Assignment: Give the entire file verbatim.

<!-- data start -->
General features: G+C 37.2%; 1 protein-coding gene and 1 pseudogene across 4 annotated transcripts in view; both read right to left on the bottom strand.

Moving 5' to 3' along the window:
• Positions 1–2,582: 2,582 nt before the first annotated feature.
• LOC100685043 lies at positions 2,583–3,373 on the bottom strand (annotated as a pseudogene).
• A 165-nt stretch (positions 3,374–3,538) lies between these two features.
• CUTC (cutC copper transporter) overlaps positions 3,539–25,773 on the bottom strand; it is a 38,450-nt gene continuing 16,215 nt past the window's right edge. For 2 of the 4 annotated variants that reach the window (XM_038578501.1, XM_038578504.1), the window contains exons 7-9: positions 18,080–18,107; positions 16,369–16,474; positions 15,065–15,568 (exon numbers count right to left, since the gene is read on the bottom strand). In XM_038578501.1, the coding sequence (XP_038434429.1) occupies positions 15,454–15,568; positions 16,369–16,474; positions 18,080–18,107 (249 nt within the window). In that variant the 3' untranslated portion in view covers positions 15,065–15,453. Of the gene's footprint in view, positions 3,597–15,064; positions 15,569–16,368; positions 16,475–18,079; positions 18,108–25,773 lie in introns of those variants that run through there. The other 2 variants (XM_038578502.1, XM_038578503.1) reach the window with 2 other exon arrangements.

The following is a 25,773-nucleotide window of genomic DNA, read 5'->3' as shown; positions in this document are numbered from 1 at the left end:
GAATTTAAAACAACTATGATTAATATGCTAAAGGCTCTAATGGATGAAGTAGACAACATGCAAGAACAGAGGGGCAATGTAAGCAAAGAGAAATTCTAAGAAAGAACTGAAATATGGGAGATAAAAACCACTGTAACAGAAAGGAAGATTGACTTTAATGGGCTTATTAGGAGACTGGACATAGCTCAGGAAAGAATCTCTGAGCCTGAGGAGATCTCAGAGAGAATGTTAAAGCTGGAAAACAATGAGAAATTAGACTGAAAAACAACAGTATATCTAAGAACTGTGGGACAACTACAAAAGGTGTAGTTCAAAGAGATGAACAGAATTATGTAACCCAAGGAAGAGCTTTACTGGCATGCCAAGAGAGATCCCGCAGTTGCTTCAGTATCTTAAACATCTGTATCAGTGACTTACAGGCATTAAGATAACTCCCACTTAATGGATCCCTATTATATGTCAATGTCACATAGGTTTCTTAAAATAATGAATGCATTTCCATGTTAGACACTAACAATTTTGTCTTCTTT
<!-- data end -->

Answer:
General features: G+C 37.2%; 1 protein-coding gene and 1 pseudogene across 4 annotated transcripts in view; both read right to left on the bottom strand.

Moving 5' to 3' along the window:
• Positions 1–2,582: 2,582 nt before the first annotated feature.
• LOC100685043 lies at positions 2,583–3,373 on the bottom strand (annotated as a pseudogene).
• A 165-nt stretch (positions 3,374–3,538) lies between these two features.
• CUTC (cutC copper transporter) overlaps positions 3,539–25,773 on the bottom strand; it is a 38,450-nt gene continuing 16,215 nt past the window's right edge. For 2 of the 4 annotated variants that reach the window (XM_038578501.1, XM_038578504.1), the window contains exons 7-9: positions 18,080–18,107; positions 16,369–16,474; positions 15,065–15,568 (exon numbers count right to left, since the gene is read on the bottom strand). In XM_038578501.1, the coding sequence (XP_038434429.1) occupies positions 15,454–15,568; positions 16,369–16,474; positions 18,080–18,107 (249 nt within the window). In that variant the 3' untranslated portion in view covers positions 15,065–15,453. Of the gene's footprint in view, positions 3,597–15,064; positions 15,569–16,368; positions 16,475–18,079; positions 18,108–25,773 lie in introns of those variants that run through there. The other 2 variants (XM_038578502.1, XM_038578503.1) reach the window with 2 other exon arrangements.

The following is a 25,773-nucleotide window of genomic DNA, read 5'->3' as shown; positions in this document are numbered from 1 at the left end:
GAATTTAAAACAACTATGATTAATATGCTAAAGGCTCTAATGGATGAAGTAGACAACATGCAAGAACAGAGGGGCAATGTAAGCAAAGAGAAATTCTAAGAAAGAACTGAAATATGGGAGATAAAAACCACTGTAACAGAAAGGAAGATTGACTTTAATGGGCTTATTAGGAGACTGGACATAGCTCAGGAAAGAATCTCTGAGCCTGAGGAGATCTCAGAGAGAATGTTAAAGCTGGAAAACAATGAGAAATTAGACTGAAAAACAACAGTATATCTAAGAACTGTGGGACAACTACAAAAGGTGTAGTTCAAAGAGATGAACAGAATTATGTAACCCAAGGAAGAGCTTTACTGGCATGCCAAGAGAGATCCCGCAGTTGCTTCAGTATCTTAAACATCTGTATCAGTGACTTACAGGCATTAAGATAACTCCCACTTAATGGATCCCTATTATATGTCAATGTCACATAGGTTTCTTAAAATAATGAATGCATTTCCATGTTAGACACTAACAATTTTGTCTTCTTT